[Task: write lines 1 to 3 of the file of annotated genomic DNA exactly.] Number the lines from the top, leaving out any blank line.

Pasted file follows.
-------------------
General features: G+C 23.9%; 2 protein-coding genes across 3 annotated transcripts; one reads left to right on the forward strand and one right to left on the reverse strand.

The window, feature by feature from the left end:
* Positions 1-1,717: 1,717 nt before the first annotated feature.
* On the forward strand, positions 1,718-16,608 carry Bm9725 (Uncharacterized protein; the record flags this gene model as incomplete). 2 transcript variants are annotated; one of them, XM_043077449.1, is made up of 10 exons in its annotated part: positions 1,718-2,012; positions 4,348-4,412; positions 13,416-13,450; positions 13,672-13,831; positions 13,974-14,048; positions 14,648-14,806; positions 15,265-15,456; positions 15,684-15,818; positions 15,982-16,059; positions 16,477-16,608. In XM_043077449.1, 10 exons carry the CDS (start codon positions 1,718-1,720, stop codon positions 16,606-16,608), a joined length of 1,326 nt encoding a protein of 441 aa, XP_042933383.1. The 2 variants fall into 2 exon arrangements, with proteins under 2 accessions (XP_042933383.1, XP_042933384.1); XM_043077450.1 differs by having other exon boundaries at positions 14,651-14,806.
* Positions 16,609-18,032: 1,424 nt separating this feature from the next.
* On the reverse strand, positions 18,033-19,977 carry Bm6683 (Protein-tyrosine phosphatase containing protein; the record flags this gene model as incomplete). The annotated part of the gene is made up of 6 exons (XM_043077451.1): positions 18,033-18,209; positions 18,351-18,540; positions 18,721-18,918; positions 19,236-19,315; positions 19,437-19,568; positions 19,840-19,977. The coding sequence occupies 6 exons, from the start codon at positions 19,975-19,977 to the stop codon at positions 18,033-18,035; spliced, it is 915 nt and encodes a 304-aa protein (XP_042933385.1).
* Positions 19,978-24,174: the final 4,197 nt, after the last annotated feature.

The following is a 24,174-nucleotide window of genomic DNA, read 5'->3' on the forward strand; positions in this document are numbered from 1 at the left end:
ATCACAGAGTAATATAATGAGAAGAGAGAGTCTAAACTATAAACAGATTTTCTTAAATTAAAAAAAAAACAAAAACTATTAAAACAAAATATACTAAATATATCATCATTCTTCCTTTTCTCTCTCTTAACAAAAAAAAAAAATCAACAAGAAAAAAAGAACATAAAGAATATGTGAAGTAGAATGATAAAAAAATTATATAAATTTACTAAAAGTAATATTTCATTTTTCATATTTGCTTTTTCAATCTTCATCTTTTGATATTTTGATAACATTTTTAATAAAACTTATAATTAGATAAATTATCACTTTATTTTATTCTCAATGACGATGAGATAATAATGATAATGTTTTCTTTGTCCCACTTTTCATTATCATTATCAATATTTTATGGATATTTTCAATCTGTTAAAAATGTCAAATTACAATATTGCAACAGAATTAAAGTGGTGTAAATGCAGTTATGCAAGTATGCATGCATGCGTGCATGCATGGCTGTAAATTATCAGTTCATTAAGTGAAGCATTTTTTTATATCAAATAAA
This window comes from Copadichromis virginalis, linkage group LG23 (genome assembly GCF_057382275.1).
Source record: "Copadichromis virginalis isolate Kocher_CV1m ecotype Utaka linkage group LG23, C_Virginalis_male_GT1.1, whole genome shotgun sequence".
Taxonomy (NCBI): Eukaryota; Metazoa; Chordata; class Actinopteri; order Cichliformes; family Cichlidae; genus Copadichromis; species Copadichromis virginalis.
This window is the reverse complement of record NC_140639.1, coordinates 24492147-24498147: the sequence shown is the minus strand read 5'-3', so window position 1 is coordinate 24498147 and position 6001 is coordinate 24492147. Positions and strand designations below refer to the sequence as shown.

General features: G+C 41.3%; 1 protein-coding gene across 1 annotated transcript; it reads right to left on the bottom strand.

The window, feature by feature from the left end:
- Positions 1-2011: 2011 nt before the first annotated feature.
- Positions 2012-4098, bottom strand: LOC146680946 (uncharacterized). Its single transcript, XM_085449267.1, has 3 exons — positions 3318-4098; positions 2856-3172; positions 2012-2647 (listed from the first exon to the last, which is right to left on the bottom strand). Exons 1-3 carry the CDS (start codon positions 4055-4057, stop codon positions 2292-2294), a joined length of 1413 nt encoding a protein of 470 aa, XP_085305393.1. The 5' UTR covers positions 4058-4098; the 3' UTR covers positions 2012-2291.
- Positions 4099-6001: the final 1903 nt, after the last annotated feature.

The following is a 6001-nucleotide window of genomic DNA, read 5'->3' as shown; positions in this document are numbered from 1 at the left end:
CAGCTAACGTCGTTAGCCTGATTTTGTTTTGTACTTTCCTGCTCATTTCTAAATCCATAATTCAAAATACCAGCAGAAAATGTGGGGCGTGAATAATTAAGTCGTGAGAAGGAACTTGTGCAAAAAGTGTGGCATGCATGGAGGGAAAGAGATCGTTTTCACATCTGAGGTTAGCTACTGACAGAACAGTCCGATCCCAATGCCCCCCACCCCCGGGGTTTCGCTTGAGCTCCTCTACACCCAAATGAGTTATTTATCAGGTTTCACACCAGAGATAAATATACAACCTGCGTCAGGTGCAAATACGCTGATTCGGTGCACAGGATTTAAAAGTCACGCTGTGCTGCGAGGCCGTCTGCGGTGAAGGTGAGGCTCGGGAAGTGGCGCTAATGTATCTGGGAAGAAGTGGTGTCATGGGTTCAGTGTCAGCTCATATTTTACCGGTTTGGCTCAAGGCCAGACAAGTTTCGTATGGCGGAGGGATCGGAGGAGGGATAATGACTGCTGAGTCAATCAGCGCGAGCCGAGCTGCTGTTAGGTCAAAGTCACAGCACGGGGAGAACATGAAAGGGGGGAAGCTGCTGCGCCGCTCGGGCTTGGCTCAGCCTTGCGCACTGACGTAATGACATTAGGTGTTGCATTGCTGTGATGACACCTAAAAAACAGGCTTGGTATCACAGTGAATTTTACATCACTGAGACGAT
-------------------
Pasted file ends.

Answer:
General features: G+C 23.9%; 2 protein-coding genes across 3 annotated transcripts; one reads left to right on the forward strand and one right to left on the reverse strand.

The window, feature by feature from the left end:
* Positions 1-1,717: 1,717 nt before the first annotated feature.